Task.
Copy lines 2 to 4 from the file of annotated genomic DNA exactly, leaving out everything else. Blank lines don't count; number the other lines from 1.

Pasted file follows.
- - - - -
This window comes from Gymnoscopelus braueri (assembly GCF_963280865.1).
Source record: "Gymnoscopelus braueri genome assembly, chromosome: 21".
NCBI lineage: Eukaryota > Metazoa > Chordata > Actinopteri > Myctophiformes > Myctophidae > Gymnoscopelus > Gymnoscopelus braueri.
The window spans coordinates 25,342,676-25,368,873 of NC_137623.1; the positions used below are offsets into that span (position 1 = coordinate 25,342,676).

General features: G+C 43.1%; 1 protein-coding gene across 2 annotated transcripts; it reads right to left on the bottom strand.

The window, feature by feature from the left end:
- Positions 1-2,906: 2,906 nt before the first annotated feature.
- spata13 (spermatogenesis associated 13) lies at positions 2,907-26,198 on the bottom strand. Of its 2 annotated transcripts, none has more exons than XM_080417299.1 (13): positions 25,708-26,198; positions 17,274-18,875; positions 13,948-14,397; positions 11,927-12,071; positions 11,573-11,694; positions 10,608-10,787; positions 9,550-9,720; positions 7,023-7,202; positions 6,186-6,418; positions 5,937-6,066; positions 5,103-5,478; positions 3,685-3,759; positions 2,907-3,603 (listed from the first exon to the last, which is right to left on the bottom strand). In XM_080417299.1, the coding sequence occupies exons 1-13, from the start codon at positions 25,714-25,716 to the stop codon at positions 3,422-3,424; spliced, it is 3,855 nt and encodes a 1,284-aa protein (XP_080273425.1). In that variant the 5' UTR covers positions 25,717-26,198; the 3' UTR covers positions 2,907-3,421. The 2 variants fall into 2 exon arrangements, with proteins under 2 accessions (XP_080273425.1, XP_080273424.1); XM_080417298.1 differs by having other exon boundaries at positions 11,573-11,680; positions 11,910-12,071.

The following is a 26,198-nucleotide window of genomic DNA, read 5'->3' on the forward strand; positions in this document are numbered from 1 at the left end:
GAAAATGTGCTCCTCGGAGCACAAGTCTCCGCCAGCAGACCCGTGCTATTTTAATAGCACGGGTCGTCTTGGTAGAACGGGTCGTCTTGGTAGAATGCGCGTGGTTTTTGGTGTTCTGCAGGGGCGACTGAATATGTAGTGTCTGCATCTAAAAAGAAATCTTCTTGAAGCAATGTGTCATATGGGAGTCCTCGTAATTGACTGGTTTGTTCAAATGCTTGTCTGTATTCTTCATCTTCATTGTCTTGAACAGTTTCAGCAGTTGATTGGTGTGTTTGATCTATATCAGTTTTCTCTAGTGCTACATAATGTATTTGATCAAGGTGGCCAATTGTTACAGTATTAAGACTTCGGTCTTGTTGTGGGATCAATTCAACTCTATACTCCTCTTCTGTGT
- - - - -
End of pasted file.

Source record: "Gymnoscopelus braueri genome assembly, chromosome: 21".
NCBI lineage: Eukaryota > Metazoa > Chordata > Actinopteri > Myctophiformes > Myctophidae > Gymnoscopelus > Gymnoscopelus braueri.
The window spans coordinates 25,342,676-25,368,873 of NC_137623.1; the positions used below are offsets into that span (position 1 = coordinate 25,342,676).